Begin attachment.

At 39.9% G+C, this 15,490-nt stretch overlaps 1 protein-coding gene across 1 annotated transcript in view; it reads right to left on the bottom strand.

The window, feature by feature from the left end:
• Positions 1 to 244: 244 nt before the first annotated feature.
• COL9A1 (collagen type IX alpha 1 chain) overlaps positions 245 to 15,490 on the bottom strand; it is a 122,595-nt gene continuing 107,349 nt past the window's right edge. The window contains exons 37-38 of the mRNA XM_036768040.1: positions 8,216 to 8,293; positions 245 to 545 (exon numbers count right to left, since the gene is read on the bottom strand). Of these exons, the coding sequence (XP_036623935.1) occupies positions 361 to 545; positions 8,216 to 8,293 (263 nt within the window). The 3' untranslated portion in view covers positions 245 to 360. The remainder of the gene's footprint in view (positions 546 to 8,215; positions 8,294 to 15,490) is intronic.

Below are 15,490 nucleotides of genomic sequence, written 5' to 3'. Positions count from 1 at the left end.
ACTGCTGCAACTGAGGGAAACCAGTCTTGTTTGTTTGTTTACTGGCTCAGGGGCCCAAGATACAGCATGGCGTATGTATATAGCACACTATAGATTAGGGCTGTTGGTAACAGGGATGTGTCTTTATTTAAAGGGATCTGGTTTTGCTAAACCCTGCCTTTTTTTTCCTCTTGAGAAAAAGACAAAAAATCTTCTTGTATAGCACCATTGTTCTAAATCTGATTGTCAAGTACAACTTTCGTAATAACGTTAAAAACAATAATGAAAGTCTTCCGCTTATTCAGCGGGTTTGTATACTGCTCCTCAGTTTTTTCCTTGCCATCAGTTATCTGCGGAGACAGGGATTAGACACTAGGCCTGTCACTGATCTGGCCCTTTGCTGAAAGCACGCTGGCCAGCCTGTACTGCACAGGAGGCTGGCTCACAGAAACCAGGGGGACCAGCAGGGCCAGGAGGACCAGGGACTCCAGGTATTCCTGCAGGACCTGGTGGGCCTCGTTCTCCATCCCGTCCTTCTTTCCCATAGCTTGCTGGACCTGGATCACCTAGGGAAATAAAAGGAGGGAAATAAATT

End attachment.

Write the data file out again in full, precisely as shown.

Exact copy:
At 39.9% G+C, this 15,490-nt stretch overlaps 1 protein-coding gene across 1 annotated transcript in view; it reads right to left on the bottom strand.

The window, feature by feature from the left end:
• Positions 1 to 244: 244 nt before the first annotated feature.
• COL9A1 (collagen type IX alpha 1 chain) overlaps positions 245 to 15,490 on the bottom strand; it is a 122,595-nt gene continuing 107,349 nt past the window's right edge. The window contains exons 37-38 of the mRNA XM_036768040.1: positions 8,216 to 8,293; positions 245 to 545 (exon numbers count right to left, since the gene is read on the bottom strand). Of these exons, the coding sequence (XP_036623935.1) occupies positions 361 to 545; positions 8,216 to 8,293 (263 nt within the window). The 3' untranslated portion in view covers positions 245 to 360. The remainder of the gene's footprint in view (positions 546 to 8,215; positions 8,294 to 15,490) is intronic.

Below are 15,490 nucleotides of genomic sequence, written 5' to 3'. Positions count from 1 at the left end.
ACTGCTGCAACTGAGGGAAACCAGTCTTGTTTGTTTGTTTACTGGCTCAGGGGCCCAAGATACAGCATGGCGTATGTATATAGCACACTATAGATTAGGGCTGTTGGTAACAGGGATGTGTCTTTATTTAAAGGGATCTGGTTTTGCTAAACCCTGCCTTTTTTTTCCTCTTGAGAAAAAGACAAAAAATCTTCTTGTATAGCACCATTGTTCTAAATCTGATTGTCAAGTACAACTTTCGTAATAACGTTAAAAACAATAATGAAAGTCTTCCGCTTATTCAGCGGGTTTGTATACTGCTCCTCAGTTTTTTCCTTGCCATCAGTTATCTGCGGAGACAGGGATTAGACACTAGGCCTGTCACTGATCTGGCCCTTTGCTGAAAGCACGCTGGCCAGCCTGTACTGCACAGGAGGCTGGCTCACAGAAACCAGGGGGACCAGCAGGGCCAGGAGGACCAGGGACTCCAGGTATTCCTGCAGGACCTGGTGGGCCTCGTTCTCCATCCCGTCCTTCTTTCCCATAGCTTGCTGGACCTGGATCACCTAGGGAAATAAAAGGAGGGAAATAAATT